September 2011
Volume 11, Issue 11
Free
Vision Sciences Society Annual Meeting Abstract  |   September 2011
Development of visual motion processing: Latency of direction-specific VEP in infants compared to adults
Author Affiliations
  • Jin Lee
    Dept of Experimental Psychology, University of Oxford, United Kingdom
  • Dee Birtles
    Dept of Experimental Psychology, University of Oxford, United Kingdom
    Visual Development Unit, Dept of Developmental Science, University College London, United Kingdom
  • John Wattam-Bell
    Visual Development Unit, Dept of Developmental Science, University College London, United Kingdom
  • Janette Atkinson
    Visual Development Unit, Dept of Developmental Science, University College London, United Kingdom
  • Oliver Braddick
    Dept of Experimental Psychology, University of Oxford, United Kingdom
Journal of Vision September 2011, Vol.11, 418. doi:10.1167/11.11.418
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      Jin Lee, Dee Birtles, John Wattam-Bell, Janette Atkinson, Oliver Braddick; Development of visual motion processing: Latency of direction-specific VEP in infants compared to adults. Journal of Vision 2011;11(11):418. doi: 10.1167/11.11.418.

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      © ARVO (1962-2015); The Authors (2016-present)

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Abstract

Pattern-reversal (PR) VEPs are present in newborns, while direction-reversal (DR) VEPs emerge around age 9–11 weeks age (Wattam-Bell, Vis Res, 1991). Comparing the latency of these responses can reveal the emerging properties of direction-selective mechanisms in infants' visual cortex.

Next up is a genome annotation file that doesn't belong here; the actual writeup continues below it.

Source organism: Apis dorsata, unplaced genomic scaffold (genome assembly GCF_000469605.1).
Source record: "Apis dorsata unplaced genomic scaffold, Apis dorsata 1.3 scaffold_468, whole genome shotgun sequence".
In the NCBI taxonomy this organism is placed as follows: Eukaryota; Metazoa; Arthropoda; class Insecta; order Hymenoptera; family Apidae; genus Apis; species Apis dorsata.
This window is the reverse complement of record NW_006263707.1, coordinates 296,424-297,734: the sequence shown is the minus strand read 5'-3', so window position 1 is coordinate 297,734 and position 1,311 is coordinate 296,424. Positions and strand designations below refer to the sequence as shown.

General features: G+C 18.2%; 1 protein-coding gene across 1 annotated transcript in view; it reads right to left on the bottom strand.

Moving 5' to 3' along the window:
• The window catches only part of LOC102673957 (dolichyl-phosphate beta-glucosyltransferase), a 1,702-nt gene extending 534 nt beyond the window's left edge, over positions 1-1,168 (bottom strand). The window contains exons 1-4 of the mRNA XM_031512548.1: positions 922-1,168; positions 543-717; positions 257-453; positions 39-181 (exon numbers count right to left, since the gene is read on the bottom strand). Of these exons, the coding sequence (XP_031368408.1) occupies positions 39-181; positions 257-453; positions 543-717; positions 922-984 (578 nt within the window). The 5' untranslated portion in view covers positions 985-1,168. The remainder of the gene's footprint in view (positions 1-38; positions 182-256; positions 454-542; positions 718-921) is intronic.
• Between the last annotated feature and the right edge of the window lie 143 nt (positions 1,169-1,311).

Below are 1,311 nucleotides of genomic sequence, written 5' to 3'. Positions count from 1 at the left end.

DR and PR-VEPs were tested in 46 adults at 1–4 reversal/sec (r/s). DR mean latency was 90 ms, close to the P100 latency for PR responses. However, 35% of participants showed a dominant early peak of 60ms (Braddick et al, VSS 2009). For 38 infants aged 4–54 weeks, 76% showed dominant early peaks (average latency 84 ms) in addition to the later peak of 145 ms. The early peak suggests a fast motion pathway, possibly bypassing V1, which may precede the slower pathway in development.

Latency measures were also calculated from the slopes of phase vs temporal frequency plots (adults: 1–16 r/s, infants: 1–8 r/s). Adults' calculated latency for PR was similar to the transient peak latency. However, the calculated DR latency was approximately double that for the transient peak, presumably reflecting extended cortical processing beyond the initial directional response.

For both stimuli, infants' calculated latency shows a delayed developmental course compared to the transient peak latency. Infants reach adult PR latency values by 15 weeks, but for DR only by 50 weeks. However, the calculated latencies for both PR and DR asymptote to adult values around 35 weeks, suggesting different developmental processes determining the initial peak and the time required for later cortical processing.

In summary, peak latency for motion reflects two pathways, possibly one through V1 and another direct to MT. Even though initial latencies were similar for contrast and motion, the subsequent cortical processing results in a longer calculated latency for motion. This difference also results in separate developmental trajectories.

supported by MRC grant G0601007 & Thouron fellowship to JL from the University of Pennsylvania. 
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